By Rose Walsh
Last year, I was in a practicum where I was instructed to spend part of every week in an ELL classroom to observe and work with students who speak a different language. During this time, I worked with a student who had arrived from Iraq only a few weeks before. While I worked with this student, I began to see the school day through his eyes. Imagine being dropped off at school, enter a classroom where no one speaks your language, be sometimes ignored by teachers, feel unable to make friends because you can’t relate to their culture or have simple conversations with them, etc.
These are just some challenges that face an ELL student during the school day. It would be understandable, considering these struggles, to believe that science would be an additional burden upon an ELL student. For most people, experiences with science involve lots of technical terms, reading from science textbooks, and perhaps long detailed instructions on activities. If these were the case, it would make sense that a science curriculum may not be the best suited for a non-English speaker in a classroom.
However, throughout this semester, I have begun to realize the opportunities that science gives to all types of students, including those with limited English language understanding. For instance, throughout this class I have had to learn of the benefits of keeping a science journal. While at first I was hesitant to see the positive results of a science notebook, I began to enjoy the diagrams, charts, and drawings that I created during class activities. Even if I couldn’t remember a scientific vocabulary word, I could describe it and could see what had happened in all of my hands-on experiences. I began to have a better appreciation for notebooks in general, but especially for students who struggle with writing or language. This science journal may also be helpful in creating a dialogue between the school/teacher and the student’s family. In Nelson’s article on “Learning English, Learning Science,” she speaks about the importance of involving the family and that it can both encourage enthusiasm and academic interest. By taking the time to create this partnership, the student will become more engaged in learning and will gain important skills, not the least of which is language skills.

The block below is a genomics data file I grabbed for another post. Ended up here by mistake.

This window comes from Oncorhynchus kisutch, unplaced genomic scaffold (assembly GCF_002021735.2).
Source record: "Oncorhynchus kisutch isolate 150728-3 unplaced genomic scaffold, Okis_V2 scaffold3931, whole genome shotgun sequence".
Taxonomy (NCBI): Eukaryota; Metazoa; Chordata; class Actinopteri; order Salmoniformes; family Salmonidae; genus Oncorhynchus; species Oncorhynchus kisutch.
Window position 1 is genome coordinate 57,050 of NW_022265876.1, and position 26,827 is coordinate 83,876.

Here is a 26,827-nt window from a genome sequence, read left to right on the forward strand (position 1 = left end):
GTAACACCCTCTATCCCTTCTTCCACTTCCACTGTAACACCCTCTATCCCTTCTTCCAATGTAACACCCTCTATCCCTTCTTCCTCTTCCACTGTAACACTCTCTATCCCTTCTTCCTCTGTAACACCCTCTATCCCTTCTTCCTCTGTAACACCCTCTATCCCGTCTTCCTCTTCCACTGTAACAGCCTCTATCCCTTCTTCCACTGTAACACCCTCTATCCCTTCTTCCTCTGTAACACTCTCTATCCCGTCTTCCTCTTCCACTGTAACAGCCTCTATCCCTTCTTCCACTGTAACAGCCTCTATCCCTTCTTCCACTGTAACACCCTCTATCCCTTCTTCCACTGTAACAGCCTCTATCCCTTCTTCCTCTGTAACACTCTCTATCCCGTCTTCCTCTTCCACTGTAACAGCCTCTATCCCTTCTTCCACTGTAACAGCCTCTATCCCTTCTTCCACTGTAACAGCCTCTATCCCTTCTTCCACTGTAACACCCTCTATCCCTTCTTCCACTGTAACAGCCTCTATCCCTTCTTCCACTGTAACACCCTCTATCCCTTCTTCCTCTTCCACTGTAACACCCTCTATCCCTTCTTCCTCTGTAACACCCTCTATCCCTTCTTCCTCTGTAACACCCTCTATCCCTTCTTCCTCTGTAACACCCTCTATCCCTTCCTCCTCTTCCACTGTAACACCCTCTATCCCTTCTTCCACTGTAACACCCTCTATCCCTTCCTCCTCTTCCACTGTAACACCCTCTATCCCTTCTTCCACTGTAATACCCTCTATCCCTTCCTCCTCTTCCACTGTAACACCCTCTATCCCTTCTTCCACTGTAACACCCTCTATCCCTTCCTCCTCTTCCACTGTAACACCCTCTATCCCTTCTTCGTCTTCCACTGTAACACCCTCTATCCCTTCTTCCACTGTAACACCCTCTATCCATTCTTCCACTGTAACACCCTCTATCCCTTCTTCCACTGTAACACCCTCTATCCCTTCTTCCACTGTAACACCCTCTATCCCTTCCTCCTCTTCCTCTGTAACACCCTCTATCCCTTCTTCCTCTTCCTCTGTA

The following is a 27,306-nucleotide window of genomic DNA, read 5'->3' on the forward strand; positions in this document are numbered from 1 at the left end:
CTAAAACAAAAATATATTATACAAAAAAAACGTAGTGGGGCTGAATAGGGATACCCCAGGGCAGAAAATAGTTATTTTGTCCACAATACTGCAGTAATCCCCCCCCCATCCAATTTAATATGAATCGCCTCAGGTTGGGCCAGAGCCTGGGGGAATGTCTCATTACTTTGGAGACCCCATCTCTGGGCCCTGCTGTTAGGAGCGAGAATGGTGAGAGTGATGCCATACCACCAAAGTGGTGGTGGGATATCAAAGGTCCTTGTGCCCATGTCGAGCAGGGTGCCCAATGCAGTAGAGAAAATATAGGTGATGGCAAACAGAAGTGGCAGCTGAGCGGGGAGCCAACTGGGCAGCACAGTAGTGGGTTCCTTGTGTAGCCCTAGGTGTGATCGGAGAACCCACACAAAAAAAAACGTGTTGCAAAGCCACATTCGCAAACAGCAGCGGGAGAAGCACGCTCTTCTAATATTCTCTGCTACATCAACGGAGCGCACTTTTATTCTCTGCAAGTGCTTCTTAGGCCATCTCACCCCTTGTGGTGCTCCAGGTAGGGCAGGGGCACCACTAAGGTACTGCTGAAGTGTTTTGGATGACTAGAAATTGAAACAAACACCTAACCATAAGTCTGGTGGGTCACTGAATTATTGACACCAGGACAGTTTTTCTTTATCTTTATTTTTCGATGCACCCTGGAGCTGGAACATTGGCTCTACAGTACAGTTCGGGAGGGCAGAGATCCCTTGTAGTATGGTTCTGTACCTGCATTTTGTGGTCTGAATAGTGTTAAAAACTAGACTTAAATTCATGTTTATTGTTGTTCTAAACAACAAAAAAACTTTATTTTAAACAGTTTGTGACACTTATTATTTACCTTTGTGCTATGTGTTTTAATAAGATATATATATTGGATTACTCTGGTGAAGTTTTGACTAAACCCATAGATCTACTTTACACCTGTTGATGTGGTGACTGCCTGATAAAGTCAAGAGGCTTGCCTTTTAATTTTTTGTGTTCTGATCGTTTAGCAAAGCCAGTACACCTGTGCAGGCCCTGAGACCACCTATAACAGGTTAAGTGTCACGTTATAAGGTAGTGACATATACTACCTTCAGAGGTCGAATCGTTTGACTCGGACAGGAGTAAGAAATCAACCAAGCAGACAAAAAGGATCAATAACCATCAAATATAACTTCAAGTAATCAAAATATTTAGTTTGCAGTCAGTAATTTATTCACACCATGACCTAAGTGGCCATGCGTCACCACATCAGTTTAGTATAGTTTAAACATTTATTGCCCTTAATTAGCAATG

In addition to journals, ELL students may find that science can be one of the least pressured subjects. Unlike reading or writing class, the focus is not necessarily upon preparing for a test or memorizing English words. By creating an environment which engages students and focuses upon all three legs of science (Content, Process, and Nature of Science), ELL students can have the freedom to ask their own questions (even in their own language) and explore ideas and theories without the rigidness of other daily activities or tasks. Science can also be an opportunity for students to be creative, according to William McComas. Since it is possible that some ELL students may feel lost or overwhelmed by some tasks, it could be a wonderful opportunity to engage in real learning.
As I look forward to teaching in my own classroom, I recognize that every student comes to the classroom with their own individual needs and hopes. For students who may have some cultural or language barriers to learning in the classroom, it is my hope that I can provide science lessons that will involve each student in a positive learning experience.
Nelson, Virginia. “Learning English, Learning Science.” Science and Children. 2010.
McComas, William. “Keys to Teaching the Nature of Science.” The Science Teacher. 2004.